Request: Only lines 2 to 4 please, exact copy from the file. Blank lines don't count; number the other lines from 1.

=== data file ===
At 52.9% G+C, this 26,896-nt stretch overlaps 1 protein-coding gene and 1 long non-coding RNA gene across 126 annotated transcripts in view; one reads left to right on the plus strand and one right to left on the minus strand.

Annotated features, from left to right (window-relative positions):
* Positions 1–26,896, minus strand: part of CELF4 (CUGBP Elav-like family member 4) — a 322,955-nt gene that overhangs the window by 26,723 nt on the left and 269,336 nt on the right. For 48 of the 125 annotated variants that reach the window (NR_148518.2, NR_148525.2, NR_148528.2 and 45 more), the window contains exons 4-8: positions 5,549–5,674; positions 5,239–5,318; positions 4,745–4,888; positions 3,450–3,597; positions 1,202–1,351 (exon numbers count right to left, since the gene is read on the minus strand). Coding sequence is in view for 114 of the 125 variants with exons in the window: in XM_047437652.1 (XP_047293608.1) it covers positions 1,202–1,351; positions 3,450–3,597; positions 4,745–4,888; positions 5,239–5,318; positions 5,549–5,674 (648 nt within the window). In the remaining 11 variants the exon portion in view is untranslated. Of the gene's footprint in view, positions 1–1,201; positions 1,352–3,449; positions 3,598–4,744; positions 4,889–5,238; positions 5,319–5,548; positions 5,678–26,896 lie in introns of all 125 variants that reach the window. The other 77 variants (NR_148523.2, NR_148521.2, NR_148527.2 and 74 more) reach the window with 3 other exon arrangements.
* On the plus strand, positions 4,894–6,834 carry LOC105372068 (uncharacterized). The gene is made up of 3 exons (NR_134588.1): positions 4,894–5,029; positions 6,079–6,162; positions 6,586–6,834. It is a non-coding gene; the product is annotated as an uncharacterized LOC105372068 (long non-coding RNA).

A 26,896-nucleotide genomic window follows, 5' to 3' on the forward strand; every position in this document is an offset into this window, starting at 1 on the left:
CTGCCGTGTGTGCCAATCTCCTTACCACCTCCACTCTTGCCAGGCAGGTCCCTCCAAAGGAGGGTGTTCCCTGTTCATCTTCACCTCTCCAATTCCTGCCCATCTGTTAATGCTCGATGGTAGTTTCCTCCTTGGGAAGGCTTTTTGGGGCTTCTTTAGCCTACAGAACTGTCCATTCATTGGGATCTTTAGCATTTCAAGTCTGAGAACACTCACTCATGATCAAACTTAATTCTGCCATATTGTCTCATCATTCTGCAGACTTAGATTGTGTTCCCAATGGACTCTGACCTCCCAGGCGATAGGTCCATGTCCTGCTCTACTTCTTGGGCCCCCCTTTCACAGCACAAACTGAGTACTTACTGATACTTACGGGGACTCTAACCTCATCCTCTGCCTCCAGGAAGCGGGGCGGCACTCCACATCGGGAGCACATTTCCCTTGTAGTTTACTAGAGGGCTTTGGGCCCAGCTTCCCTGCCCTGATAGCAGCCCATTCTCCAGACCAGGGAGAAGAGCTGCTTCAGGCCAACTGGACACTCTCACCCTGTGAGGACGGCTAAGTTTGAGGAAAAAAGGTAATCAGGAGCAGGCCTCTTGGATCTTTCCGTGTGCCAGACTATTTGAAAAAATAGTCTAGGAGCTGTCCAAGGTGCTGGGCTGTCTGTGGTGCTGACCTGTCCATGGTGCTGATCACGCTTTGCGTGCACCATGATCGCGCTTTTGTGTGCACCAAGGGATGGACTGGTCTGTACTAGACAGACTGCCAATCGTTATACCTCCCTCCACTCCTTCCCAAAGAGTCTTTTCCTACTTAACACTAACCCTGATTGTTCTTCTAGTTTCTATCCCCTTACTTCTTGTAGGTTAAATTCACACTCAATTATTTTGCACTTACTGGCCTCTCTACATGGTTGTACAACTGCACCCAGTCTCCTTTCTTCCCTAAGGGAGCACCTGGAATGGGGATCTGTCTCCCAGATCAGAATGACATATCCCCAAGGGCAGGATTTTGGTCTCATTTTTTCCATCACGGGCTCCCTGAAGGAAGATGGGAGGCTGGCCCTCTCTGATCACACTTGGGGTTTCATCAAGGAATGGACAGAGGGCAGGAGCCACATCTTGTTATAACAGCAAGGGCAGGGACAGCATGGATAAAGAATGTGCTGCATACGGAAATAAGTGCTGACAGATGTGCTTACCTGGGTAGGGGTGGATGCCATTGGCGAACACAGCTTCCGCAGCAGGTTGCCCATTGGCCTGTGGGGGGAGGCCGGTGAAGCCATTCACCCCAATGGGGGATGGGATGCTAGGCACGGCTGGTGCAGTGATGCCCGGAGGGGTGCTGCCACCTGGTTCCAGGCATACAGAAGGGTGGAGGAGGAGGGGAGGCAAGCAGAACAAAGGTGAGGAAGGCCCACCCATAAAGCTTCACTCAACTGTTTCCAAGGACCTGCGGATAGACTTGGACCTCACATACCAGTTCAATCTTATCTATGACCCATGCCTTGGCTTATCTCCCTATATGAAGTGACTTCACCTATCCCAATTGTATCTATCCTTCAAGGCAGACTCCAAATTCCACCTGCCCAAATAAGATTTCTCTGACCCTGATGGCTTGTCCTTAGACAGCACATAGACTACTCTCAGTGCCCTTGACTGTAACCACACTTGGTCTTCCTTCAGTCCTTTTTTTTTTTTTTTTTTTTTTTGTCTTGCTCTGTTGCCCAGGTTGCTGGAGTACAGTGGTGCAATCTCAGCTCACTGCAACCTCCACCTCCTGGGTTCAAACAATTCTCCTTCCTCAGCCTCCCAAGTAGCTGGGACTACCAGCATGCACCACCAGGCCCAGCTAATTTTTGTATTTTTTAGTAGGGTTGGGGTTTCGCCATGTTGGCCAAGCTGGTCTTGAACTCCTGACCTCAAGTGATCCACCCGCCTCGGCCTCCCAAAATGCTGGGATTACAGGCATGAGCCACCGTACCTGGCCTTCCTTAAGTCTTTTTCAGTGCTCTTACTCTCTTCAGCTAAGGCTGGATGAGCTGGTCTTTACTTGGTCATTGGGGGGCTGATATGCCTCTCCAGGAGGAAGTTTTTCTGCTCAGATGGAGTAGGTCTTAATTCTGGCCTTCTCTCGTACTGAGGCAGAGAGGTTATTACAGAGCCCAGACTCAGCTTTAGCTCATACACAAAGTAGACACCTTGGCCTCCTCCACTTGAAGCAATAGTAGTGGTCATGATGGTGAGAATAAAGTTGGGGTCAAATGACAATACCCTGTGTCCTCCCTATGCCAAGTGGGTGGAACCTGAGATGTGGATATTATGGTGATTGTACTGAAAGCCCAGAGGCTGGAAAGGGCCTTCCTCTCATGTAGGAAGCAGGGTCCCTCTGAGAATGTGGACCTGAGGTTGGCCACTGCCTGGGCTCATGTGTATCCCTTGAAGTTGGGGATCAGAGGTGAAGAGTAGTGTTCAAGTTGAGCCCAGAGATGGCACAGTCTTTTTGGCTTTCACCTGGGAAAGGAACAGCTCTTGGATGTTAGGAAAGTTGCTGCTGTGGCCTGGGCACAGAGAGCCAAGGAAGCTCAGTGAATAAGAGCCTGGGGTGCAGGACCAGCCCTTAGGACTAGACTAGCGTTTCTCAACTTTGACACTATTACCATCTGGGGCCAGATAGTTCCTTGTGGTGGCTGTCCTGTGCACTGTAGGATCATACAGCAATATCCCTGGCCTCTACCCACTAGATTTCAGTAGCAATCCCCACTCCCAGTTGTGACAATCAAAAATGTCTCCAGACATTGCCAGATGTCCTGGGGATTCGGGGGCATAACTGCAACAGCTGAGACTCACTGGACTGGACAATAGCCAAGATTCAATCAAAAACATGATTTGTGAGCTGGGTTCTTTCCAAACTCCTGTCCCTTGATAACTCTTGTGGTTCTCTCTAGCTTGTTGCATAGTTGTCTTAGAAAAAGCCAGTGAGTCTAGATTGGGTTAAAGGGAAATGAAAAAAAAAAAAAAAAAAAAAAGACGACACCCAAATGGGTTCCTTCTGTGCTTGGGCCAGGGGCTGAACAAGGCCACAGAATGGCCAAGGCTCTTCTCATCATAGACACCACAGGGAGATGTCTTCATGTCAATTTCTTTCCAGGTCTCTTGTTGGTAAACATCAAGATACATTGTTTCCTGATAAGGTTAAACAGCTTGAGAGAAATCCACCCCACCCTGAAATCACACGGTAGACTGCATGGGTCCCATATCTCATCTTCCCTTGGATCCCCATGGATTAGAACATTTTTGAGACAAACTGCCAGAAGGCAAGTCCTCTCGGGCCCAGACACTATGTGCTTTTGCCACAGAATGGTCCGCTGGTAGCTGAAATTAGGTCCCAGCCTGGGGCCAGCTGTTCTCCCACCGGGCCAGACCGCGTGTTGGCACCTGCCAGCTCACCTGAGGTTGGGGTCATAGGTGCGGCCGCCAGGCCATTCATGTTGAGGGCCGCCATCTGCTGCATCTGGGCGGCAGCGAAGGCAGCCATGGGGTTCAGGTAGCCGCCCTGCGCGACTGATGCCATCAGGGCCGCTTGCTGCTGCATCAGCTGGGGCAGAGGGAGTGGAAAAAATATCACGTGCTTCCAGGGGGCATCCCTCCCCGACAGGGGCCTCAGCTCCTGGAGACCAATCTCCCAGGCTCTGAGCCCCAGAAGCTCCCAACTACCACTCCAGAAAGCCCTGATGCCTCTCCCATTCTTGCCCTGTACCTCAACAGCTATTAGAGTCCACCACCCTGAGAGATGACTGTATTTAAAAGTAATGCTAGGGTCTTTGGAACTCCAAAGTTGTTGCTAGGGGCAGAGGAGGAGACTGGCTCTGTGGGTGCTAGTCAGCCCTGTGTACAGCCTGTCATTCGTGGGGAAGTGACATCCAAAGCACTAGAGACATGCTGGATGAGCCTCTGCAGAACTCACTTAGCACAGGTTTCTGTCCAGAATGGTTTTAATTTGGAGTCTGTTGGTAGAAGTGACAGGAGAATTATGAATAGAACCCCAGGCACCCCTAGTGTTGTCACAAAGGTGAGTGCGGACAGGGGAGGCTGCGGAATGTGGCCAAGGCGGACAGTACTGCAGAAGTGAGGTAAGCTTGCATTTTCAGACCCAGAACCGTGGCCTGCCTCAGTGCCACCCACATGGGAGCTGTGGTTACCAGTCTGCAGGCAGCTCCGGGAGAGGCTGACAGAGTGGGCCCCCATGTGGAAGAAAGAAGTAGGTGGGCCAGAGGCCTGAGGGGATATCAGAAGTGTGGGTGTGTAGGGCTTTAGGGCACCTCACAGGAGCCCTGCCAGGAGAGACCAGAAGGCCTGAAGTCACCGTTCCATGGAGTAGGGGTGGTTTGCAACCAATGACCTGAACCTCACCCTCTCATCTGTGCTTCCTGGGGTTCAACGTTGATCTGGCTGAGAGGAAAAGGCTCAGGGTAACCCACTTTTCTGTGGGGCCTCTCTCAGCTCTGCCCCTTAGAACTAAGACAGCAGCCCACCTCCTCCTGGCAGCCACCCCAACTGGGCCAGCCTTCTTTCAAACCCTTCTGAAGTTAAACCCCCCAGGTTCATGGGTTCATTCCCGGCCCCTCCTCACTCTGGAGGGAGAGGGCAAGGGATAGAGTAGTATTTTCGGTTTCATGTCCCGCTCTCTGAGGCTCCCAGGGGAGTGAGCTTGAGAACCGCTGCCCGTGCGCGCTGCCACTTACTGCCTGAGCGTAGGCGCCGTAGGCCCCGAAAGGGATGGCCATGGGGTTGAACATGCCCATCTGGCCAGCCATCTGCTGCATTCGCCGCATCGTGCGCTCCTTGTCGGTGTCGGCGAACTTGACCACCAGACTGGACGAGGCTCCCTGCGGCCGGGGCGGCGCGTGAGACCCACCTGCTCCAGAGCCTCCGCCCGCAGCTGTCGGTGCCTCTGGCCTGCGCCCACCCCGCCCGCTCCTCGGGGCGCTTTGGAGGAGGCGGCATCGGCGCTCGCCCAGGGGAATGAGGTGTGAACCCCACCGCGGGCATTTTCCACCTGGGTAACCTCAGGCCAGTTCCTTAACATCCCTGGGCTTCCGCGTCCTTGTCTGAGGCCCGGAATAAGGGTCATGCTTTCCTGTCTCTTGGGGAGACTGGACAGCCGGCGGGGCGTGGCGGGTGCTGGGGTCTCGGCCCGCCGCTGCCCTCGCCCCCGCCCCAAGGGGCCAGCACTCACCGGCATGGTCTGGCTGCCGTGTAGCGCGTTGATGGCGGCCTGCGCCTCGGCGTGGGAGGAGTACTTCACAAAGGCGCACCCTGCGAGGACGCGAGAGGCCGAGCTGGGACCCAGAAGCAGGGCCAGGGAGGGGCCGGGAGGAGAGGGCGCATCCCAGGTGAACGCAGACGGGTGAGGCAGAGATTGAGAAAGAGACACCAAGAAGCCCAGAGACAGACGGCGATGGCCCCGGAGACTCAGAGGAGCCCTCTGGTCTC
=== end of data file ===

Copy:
Annotated features, from left to right (window-relative positions):
* Positions 1–26,896, minus strand: part of CELF4 (CUGBP Elav-like family member 4) — a 322,955-nt gene that overhangs the window by 26,723 nt on the left and 269,336 nt on the right. For 48 of the 125 annotated variants that reach the window (NR_148518.2, NR_148525.2, NR_148528.2 and 45 more), the window contains exons 4-8: positions 5,549–5,674; positions 5,239–5,318; positions 4,745–4,888; positions 3,450–3,597; positions 1,202–1,351 (exon numbers count right to left, since the gene is read on the minus strand). Coding sequence is in view for 114 of the 125 variants with exons in the window: in XM_047437652.1 (XP_047293608.1) it covers positions 1,202–1,351; positions 3,450–3,597; positions 4,745–4,888; positions 5,239–5,318; positions 5,549–5,674 (648 nt within the window). In the remaining 11 variants the exon portion in view is untranslated. Of the gene's footprint in view, positions 1–1,201; positions 1,352–3,449; positions 3,598–4,744; positions 4,889–5,238; positions 5,319–5,548; positions 5,678–26,896 lie in introns of all 125 variants that reach the window. The other 77 variants (NR_148523.2, NR_148521.2, NR_148527.2 and 74 more) reach the window with 3 other exon arrangements.
* On the plus strand, positions 4,894–6,834 carry LOC105372068 (uncharacterized). The gene is made up of 3 exons (NR_134588.1): positions 4,894–5,029; positions 6,079–6,162; positions 6,586–6,834. It is a non-coding gene; the product is annotated as an uncharacterized LOC105372068 (long non-coding RNA).